CONSIDER SUICIDE. . .as a plot device. Any death is rich in potential for tension as well as for moving a story line forward. But suicide is the richest.
First know the popular myths about suicide. According to “Five myths about suicide,” a Washington Post Weekly article by Matthew Nock (May 2016), five of these are as follows:
We’re experiencing a suicide epidemic.
Fact: Suicide is not gaining sudden prevalence. Fewer people are committing suicide today than a hundred years ago.
Suicides are most common during the winter holidays.
Fact: The rate is consistently highest in the spring.
Most suicides are impulsive acts.
Fact: Most people who attempt suicide have a plan, even if the act appears impulsive. Nearly half visit a doctor in the month before their suicide, and nearly two-thirds tell someone they’re thinking about it.
There is a suicide gene.
Fact: There is no such gene—although a family history of suicide does put people at elevated risk of suicide.
We know how to prevent suicide.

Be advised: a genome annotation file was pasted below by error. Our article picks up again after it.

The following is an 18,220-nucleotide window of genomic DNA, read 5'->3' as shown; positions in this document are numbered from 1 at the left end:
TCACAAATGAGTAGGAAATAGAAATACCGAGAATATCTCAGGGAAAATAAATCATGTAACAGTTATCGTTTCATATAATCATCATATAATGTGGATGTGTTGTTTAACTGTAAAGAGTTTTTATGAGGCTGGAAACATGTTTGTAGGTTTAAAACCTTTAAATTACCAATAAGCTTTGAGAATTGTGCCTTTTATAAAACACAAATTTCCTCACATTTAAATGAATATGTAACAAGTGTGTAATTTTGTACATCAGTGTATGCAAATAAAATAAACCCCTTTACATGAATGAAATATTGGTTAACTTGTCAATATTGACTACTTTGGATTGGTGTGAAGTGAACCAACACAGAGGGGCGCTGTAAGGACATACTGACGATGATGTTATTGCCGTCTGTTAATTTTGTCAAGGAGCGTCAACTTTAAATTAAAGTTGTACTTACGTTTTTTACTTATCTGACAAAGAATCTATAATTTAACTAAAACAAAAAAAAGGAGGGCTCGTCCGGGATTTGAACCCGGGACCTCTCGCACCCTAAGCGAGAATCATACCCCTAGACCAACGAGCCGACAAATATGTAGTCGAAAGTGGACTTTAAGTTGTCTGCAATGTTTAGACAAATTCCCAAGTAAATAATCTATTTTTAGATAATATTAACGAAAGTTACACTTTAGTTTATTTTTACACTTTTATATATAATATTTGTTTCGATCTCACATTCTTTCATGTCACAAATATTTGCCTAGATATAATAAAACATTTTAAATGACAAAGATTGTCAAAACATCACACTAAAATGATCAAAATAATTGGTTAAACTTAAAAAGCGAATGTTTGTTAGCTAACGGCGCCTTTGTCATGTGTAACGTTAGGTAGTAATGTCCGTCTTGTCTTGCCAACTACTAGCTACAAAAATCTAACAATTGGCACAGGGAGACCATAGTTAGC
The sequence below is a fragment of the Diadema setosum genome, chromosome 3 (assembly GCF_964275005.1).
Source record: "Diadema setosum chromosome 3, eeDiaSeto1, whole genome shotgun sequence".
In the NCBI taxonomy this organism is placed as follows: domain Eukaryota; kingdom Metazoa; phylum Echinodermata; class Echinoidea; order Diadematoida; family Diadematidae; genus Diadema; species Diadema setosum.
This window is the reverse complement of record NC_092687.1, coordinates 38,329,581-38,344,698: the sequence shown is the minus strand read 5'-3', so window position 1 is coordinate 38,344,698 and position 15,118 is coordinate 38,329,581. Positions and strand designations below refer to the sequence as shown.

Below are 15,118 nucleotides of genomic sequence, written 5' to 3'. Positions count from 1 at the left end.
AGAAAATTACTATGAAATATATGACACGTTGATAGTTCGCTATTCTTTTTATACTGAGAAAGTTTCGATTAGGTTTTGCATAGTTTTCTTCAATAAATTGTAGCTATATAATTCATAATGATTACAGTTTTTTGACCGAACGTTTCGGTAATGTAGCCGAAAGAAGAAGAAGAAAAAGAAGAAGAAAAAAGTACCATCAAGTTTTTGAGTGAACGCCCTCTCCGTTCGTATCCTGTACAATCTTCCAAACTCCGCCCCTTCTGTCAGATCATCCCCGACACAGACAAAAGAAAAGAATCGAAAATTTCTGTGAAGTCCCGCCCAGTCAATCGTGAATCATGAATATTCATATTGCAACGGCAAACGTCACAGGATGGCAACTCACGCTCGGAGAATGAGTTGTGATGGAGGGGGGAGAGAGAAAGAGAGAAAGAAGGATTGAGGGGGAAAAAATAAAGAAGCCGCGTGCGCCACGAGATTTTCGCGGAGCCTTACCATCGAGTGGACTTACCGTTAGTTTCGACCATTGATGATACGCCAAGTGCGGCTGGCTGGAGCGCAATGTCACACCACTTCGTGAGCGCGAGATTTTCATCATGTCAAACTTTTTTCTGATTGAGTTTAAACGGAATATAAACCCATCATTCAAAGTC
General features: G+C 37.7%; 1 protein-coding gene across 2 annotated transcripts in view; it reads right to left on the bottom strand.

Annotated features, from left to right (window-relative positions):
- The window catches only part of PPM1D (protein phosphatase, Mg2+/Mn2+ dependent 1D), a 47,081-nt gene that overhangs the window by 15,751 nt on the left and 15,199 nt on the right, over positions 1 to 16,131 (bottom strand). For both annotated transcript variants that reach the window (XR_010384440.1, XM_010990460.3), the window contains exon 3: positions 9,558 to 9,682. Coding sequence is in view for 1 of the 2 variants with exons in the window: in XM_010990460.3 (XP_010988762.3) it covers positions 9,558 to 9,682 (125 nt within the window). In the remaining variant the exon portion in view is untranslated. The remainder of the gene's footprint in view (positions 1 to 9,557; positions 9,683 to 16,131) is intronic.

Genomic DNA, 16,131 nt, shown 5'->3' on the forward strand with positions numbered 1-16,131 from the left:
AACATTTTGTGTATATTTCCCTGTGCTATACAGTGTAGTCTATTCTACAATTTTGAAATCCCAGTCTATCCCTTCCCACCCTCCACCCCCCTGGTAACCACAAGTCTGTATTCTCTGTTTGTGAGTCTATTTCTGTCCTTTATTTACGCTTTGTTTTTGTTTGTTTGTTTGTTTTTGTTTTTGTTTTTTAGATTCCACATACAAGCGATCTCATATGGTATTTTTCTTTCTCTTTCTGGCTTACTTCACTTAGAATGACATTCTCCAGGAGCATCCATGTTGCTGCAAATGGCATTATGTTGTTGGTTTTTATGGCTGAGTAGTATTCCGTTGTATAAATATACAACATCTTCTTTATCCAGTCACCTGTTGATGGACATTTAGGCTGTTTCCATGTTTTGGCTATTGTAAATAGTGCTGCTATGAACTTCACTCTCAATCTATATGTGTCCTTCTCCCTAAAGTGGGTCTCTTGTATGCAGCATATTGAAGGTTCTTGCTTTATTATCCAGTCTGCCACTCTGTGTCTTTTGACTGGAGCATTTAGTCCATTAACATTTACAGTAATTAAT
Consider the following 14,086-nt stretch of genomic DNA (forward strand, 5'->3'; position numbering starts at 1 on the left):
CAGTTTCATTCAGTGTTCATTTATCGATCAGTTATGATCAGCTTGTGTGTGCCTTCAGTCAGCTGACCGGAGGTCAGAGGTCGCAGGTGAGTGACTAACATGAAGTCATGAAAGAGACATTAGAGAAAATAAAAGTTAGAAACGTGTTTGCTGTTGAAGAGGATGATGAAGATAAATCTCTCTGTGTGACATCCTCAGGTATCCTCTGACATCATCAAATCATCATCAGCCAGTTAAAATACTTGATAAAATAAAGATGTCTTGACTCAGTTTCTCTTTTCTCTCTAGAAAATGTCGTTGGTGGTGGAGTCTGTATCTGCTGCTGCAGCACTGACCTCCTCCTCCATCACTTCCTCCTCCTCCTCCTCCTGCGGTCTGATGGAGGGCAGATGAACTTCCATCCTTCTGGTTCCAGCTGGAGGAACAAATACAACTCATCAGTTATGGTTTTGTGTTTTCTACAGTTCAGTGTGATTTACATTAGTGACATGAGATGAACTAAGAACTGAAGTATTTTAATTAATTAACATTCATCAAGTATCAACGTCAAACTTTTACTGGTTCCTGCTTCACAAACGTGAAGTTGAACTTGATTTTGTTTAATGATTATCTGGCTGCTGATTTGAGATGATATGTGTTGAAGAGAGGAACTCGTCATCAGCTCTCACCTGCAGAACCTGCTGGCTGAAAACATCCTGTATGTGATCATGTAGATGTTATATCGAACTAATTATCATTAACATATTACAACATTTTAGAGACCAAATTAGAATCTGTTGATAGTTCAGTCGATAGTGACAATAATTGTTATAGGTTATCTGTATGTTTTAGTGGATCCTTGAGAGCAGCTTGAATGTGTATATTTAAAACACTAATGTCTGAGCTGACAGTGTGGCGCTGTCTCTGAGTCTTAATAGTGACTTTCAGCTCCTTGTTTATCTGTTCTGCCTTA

Fact: We are not yet able to spot or stop it.
Actual factors that put people at elevated risk for suicide, besides a family history, include depression and substance use.
So, with facts in hand, consider your myriad plot options—especially all the emotional turmoil that might swirl among those left behind: guilt for not stopping it; anger that s/he did it; grief at the loss; anxiety about financial strains; shame that a spouse/child was that unhappy; but maybe also fear about something that might be revealed, or that suicide is somehow “catching.”
Suicide can fit any genre. If you write mysteries, an apparent suicide might actually be murder—or the result of any number of nefarious acts by self or others. If you write magical realism, maybe someone is dead but not departed. If you write action/adventure, death is a staple; how might suicide twist that? The possibilities for literary fiction are so numerous, I won’t even go there.
The bottom line
As a plot device, suicide is too valuable to ignore.